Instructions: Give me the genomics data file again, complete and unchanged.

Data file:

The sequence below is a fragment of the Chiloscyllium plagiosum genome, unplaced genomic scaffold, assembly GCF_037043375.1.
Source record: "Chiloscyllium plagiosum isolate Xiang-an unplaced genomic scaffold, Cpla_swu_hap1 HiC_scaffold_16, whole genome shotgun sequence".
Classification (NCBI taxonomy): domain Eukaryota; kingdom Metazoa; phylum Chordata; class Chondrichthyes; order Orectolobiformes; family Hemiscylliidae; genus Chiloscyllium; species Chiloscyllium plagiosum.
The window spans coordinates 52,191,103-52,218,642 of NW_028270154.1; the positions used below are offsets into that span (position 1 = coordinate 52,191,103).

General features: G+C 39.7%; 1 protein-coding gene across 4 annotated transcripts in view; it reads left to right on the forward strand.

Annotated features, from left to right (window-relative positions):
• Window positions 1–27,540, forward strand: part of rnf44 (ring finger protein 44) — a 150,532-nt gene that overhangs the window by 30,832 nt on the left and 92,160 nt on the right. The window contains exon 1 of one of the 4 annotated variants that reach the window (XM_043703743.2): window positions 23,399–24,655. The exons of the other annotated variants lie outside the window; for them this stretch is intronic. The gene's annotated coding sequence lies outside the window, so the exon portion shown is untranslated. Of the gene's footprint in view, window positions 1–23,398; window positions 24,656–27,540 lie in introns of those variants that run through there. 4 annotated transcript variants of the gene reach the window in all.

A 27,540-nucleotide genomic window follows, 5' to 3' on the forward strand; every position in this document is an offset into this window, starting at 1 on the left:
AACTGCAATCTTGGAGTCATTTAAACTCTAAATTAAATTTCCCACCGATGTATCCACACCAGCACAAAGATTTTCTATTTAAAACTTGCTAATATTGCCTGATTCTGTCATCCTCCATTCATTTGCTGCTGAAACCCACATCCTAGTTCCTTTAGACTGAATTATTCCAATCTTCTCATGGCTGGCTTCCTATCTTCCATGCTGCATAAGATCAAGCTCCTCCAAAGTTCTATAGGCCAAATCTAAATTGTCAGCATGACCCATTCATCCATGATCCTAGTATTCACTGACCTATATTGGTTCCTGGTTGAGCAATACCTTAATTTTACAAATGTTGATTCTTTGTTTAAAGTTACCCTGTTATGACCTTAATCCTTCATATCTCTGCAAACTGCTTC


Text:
The sequence below is a fragment of the Chiloscyllium plagiosum genome, unplaced genomic scaffold, assembly GCF_037043375.1.
Source record: "Chiloscyllium plagiosum isolate Xiang-an unplaced genomic scaffold, Cpla_swu_hap1 HiC_scaffold_16, whole genome shotgun sequence".
Classification (NCBI taxonomy): domain Eukaryota; kingdom Metazoa; phylum Chordata; class Chondrichthyes; order Orectolobiformes; family Hemiscylliidae; genus Chiloscyllium; species Chiloscyllium plagiosum.
The window spans coordinates 52,191,103-52,218,642 of NW_028270154.1; the positions used below are offsets into that span (position 1 = coordinate 52,191,103).

General features: G+C 39.7%; 1 protein-coding gene across 4 annotated transcripts in view; it reads left to right on the forward strand.

Annotated features, from left to right (window-relative positions):
• Window positions 1–27,540, forward strand: part of rnf44 (ring finger protein 44) — a 150,532-nt gene that overhangs the window by 30,832 nt on the left and 92,160 nt on the right. The window contains exon 1 of one of the 4 annotated variants that reach the window (XM_043703743.2): window positions 23,399–24,655. The exons of the other annotated variants lie outside the window; for them this stretch is intronic. The gene's annotated coding sequence lies outside the window, so the exon portion shown is untranslated. Of the gene's footprint in view, window positions 1–23,398; window positions 24,656–27,540 lie in introns of those variants that run through there. 4 annotated transcript variants of the gene reach the window in all.

A 27,540-nucleotide genomic window follows, 5' to 3' on the forward strand; every position in this document is an offset into this window, starting at 1 on the left:
AACTGCAATCTTGGAGTCATTTAAACTCTAAATTAAATTTCCCACCGATGTATCCACACCAGCACAAAGATTTTCTATTTAAAACTTGCTAATATTGCCTGATTCTGTCATCCTCCATTCATTTGCTGCTGAAACCCACATCCTAGTTCCTTTAGACTGAATTATTCCAATCTTCTCATGGCTGGCTTCCTATCTTCCATGCTGCATAAGATCAAGCTCCTCCAAAGTTCTATAGGCCAAATCTAAATTGTCAGCATGACCCATTCATCCATGATCCTAGTATTCACTGACCTATATTGGTTCCTGGTTGAGCAATACCTTAATTTTACAAATGTTGATTCTTTGTTTAAAGTTACCCTGTTATGACCTTAATCCTTCATATCTCTGCAAACTGCTTC